My Name Was Fiveby Heinz Kohler
Before long, his inquiry reveals how the pilot's past had trailed him on his last
When a private plane crashes in Florida in 1991, the surviving pilot makes the strangest of remarks. "It was World War II," he says. The National Transportation Safety Board attributes the accident to a collision with birds, but one stubborn investigator insists on going further.
Before long, his inquiry reveals how the pilot's past had trailed him on his last flight and vividly brings to life a terrifying slice of history - the story of a German boy who grows up in Berlin before, during, and after the Second World War; sadistic teachers just call him Five. The boy's father, an opponent of the Nazis, ends up in a concentration camp and later in a penal regiment that marches through mine fields to clear the way for regular troops.
In contrast, one of the boy's uncles is a fervent Nazi in charge of cleansing Hitler's capital of every last Jew; another uncle revels in the governance of Paris. A favorite aunt, a confidential secretary at the Gestapo, is horrified by all she knows about the "final solution." The boy's mother is the one who keeps him sane when Spitfire guns kill his best friend standing right next to him on a bridge.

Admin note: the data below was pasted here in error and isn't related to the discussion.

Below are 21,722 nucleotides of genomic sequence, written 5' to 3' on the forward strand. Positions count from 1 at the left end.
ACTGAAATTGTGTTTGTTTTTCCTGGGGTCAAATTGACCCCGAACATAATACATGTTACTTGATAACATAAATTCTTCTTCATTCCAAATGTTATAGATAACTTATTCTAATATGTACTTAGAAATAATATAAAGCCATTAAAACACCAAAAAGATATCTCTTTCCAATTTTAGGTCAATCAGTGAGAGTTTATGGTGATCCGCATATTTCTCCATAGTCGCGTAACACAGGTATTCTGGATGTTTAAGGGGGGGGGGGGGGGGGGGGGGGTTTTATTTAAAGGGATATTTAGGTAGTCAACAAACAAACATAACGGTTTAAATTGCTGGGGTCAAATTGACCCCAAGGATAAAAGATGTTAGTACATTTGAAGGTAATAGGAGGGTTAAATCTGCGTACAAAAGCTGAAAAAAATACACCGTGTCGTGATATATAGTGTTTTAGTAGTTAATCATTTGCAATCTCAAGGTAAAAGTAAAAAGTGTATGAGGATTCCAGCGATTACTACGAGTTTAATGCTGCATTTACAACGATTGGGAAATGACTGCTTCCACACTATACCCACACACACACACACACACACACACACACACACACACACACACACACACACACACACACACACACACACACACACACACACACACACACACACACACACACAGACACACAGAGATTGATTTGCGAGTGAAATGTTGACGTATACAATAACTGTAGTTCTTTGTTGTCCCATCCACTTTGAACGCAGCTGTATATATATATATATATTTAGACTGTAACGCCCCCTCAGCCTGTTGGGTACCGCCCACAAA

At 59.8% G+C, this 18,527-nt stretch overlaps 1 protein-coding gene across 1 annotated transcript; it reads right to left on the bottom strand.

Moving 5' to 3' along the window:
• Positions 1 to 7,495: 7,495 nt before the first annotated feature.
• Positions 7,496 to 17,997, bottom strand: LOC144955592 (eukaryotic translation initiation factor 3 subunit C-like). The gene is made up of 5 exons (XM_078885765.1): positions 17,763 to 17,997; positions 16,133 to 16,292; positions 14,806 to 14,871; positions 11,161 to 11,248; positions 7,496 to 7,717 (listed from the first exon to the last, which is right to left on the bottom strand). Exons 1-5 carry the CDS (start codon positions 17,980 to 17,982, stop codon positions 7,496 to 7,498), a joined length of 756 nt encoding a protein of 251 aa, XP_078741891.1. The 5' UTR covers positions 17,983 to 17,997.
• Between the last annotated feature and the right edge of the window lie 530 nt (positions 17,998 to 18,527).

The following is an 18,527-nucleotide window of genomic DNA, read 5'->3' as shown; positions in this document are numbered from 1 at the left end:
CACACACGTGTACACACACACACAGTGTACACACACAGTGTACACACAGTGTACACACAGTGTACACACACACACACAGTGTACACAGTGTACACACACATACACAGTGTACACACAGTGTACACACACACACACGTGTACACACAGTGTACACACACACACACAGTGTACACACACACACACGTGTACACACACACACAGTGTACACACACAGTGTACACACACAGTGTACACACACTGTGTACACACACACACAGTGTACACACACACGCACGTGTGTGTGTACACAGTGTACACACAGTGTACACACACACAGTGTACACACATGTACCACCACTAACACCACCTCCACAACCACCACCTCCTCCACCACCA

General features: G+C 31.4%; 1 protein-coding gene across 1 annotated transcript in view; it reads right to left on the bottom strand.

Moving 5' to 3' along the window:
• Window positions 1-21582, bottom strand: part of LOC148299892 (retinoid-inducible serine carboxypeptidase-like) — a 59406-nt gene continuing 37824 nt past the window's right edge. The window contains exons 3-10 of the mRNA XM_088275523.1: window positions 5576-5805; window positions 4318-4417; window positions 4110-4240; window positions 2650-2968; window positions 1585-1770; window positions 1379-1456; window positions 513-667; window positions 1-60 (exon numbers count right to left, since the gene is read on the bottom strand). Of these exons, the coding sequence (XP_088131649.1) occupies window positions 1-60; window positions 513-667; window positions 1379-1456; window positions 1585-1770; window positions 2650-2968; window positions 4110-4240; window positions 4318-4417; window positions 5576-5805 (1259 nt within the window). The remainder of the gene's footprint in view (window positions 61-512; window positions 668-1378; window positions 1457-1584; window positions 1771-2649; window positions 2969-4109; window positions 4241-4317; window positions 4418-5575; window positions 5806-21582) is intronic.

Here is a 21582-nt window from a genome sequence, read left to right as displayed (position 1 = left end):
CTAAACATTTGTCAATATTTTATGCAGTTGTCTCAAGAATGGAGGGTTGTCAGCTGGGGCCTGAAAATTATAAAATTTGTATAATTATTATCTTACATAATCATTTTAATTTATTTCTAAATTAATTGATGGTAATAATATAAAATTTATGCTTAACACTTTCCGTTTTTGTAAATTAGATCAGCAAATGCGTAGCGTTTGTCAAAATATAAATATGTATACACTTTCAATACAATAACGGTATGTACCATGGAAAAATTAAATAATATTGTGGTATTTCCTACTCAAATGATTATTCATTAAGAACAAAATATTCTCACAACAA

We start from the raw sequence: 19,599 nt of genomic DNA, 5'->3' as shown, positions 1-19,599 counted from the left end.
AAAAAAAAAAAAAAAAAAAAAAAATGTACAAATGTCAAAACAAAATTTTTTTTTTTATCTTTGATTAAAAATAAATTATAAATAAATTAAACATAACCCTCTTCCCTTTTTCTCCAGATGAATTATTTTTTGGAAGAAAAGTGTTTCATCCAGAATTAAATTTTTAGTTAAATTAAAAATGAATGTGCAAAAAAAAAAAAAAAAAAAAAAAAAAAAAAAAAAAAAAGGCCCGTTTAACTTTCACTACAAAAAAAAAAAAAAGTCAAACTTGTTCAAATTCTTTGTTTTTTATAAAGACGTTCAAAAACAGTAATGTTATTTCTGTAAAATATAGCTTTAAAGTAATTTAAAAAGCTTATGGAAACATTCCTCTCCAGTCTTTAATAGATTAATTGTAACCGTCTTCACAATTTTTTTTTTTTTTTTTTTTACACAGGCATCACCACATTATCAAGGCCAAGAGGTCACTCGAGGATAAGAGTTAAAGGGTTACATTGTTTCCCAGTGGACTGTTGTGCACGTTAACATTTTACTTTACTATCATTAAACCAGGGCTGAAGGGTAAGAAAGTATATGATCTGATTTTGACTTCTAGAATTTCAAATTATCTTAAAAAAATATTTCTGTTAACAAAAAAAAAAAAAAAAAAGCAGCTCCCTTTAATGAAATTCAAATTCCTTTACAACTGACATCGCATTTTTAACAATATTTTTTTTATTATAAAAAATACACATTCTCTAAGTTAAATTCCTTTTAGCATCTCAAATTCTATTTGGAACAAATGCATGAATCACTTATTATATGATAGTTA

But worse is to come: bombings and firestorms, the senseless sacrifice of children and old men in the battle of Berlin, the Soviet occupation, along with rape, murder, hunger, and disease, and then the emergence of a new kind of tyranny yet.
In the end, we come upon an unexpected twist that shows how the consequences of war can emerge decades later and in faraway places.
- Mill City Press
- Publication date:
- Product dimensions:
- 7.50(w) x 9.25(h) x 0.82(d)
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A fresh look at Nazi Germany and the East German state. From Hitler's racist ideology, the clever brainwashing of young schoolchildren, and the murderous oppression of dissidents this riveting account of World War II and the Holocaust takes us to the emergence of a new dictatorship and the Berlin Wall. I started reading and couldn't stop!
My Name Was Five is a very brave book summoning, as it does, a truthful and excruciatingly personal history of World War II, as well as a flawless rendering of PTSD with all of its intractable and terrifying symptomatology, lasting often for lifetimes. This novel is at once an education and an invitation to understand the deeply wounding and too often repeated scarrings of war.
A novel that keeps you in suspense from the beginning to the last page. The story is about the life of a young boy and his family during and after World War II. Well written book with chronological details of historical events. A must read book for all.